The Rarest Flowers

Many of the rarest flowers on earth grow in the wild in very isolated locations, where the climatic conditions are so specialized that they cannot exist anywhere else. Others are rare because their habitats have been destroyed. Many of the latter are now protected by their local governments. These flowers often have distinctive characteristics and appearances.

Rafflesia (Rafflesia spp.)

Rafflesia are rare, parasitic plants that feature one of the largest flowers on earth. The blooms average around the size of an armchair, according to Web Ecoist. These plants are only found on the island of Sumatra. They are distinctive not only for their large size, but for the unmistakable odor of the flower, which resembles that of rotting meat. The scent is only produced for a short time directly after the flower blooms. These flowers are very hard to study. It is almost impossible to predict when Rafflesia flowers will bloom, as they must be pollinated to bloom. Pollination is difficult, however, because the flowers, which are male or female, rarely bloom at the same time, and even if they do, they are usually too far separated for insects to readily pollinate them.

Camellia "Middlemist's Red"

This variety of camellia is native to China, where it is now extinct. In fact, only two of the flowers are known to be in existence as of 2009. Although they are from the Camellia family, the species is unknown. One is located in a greenhouse in London, while the other is located in a greenhouse in New Zealand. Both specimens are heavily protected and nurtured. The plant located in England was brought there from China in 1804. Since then, it has been carefully cultivated. The flowers are a deep, rose-red color and attract thousands of visitors to the conservatory each year when the plant blooms in the spring.

Snowdonia Hawkweed (Hieracium snowdoniense)

The snowdonia hawkweed is the rarest flower in the world, according to Web Ecoist. This perennial plant features an unassuming, small yellow flower that looks much like a weed or a buttercup, but it is only found in the Snowdonia Valley, located in Wales, United Kingdom. The flower was thought to be extinct in the 1950s, but seven small patches of it were discovered in the valley in 2002.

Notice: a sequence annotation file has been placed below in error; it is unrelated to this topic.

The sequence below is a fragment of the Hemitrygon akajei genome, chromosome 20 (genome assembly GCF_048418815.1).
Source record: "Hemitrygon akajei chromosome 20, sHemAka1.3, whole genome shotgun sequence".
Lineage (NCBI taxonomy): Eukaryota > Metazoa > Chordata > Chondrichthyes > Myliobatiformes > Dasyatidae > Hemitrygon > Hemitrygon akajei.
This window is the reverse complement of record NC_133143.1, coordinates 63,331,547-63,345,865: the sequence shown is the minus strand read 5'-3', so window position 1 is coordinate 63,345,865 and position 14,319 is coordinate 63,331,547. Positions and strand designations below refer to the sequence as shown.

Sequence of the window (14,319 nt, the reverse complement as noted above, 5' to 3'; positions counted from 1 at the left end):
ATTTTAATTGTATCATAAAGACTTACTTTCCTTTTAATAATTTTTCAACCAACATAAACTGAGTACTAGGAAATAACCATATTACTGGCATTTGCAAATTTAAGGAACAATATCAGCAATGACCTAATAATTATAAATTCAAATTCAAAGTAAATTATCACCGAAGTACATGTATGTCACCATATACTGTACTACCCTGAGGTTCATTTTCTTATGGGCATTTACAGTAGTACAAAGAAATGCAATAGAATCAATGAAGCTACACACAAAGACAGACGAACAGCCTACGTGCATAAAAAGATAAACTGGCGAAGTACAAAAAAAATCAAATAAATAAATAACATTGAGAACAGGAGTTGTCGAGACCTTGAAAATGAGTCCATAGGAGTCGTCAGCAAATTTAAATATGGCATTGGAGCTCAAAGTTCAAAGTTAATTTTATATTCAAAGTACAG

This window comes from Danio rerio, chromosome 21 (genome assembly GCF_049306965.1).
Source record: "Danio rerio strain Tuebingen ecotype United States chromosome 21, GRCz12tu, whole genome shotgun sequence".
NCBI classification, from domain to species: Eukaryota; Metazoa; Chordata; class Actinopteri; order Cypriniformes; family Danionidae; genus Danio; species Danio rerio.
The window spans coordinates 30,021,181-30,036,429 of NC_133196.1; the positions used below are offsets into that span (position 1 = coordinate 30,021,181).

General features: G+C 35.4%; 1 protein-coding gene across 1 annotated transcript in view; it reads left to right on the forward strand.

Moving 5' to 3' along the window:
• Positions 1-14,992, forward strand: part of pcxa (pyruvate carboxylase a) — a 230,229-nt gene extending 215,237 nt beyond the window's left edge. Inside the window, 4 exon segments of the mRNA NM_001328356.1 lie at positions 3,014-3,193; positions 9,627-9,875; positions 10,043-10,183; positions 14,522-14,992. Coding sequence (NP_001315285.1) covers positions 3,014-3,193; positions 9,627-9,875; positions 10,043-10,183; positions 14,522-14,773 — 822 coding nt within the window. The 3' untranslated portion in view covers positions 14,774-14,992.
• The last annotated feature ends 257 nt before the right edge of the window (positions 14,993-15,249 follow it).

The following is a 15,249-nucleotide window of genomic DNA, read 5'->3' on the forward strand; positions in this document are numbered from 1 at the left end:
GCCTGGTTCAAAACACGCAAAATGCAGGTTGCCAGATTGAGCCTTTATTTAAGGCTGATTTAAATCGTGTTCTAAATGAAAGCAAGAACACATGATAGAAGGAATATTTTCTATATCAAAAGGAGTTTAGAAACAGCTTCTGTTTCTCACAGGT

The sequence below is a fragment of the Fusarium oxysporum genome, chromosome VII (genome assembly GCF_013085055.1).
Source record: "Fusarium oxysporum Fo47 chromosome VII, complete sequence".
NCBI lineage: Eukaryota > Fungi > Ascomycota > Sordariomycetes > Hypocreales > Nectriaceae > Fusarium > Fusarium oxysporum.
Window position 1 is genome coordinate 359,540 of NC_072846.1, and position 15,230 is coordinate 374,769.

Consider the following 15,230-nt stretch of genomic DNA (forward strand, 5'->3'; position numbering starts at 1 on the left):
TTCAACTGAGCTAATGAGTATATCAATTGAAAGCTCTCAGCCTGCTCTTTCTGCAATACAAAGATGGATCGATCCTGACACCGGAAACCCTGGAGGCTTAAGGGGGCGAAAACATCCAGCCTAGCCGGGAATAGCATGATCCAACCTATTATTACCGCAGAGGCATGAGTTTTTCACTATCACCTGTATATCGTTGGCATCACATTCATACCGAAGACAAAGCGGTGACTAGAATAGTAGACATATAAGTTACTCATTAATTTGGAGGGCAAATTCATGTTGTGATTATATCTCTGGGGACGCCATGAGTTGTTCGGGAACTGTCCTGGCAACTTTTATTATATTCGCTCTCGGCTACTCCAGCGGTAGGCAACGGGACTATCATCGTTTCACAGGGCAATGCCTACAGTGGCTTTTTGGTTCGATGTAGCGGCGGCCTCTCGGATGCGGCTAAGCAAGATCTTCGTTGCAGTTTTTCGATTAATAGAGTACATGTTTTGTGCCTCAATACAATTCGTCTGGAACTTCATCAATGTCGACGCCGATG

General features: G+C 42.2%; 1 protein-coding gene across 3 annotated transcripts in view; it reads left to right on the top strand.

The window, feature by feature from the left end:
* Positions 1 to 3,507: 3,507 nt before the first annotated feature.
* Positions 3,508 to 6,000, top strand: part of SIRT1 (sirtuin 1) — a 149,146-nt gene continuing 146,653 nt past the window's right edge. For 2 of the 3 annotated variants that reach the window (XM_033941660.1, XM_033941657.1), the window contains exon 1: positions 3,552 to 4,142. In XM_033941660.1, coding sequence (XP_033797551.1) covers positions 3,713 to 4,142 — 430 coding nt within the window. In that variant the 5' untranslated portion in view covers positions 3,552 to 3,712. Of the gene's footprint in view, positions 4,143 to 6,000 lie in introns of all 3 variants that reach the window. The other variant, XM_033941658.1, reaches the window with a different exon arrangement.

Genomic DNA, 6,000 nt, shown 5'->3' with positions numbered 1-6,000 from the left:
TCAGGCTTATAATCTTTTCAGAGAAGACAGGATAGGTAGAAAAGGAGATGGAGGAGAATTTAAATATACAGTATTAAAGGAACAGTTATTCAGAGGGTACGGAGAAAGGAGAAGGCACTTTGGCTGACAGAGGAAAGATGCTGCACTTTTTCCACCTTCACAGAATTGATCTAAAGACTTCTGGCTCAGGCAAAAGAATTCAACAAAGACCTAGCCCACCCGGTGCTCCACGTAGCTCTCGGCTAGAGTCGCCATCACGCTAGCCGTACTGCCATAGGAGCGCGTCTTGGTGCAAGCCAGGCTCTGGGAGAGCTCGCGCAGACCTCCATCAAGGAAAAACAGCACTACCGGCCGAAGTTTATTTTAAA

Corpse Flower (Titan arum)

The corpse flower has the unpleasant distinction of being not only one of the rarest plants in the world, but also the smelliest. The flower's nickname comes from its scent, which is reminiscent of a rotting corpse. Titan arum is a large plant. When not in bloom, the plant has one, tall stem that can reach up to 20 feet in height, topped by a single leaf that is 15 feet wide. When the corpse flower blooms, it sends up a very tall, slender, light green or yellow inflorescence that can be as large as 10 feet tall and 4 feet wide, which is surrounded by a shorter spathe. The spathe, which looks like an upside-down, ruffled umbrella, is deep purple on the inside and green on the outside. The plant blooms rarely--about every 6 or 7 years--and when it does, the flowering lasts only one night, according to Eastern Illinois University. Fortunately, the short blooming time means that the unpleasant smell will only last a short time as well, because the scent corresponds with the opening of the flower's spathes, or petals. Titan arum, like the Rafflesia, is only found in the forests of Sumatra.

Keywords: world's rarest flowers, earth's rarest flowers, the rarest plants

About this Author

April Sanders has been a professional writer since 1998. Previously, she worked as an educator and currently writes academic research content for EBSCO publishing and elementary reading curriculum for Compass Publishing. She holds a Bachelor of Arts in social psychology from the University of Washington and a master's degree in information sciences and technology in education from Mansfield University.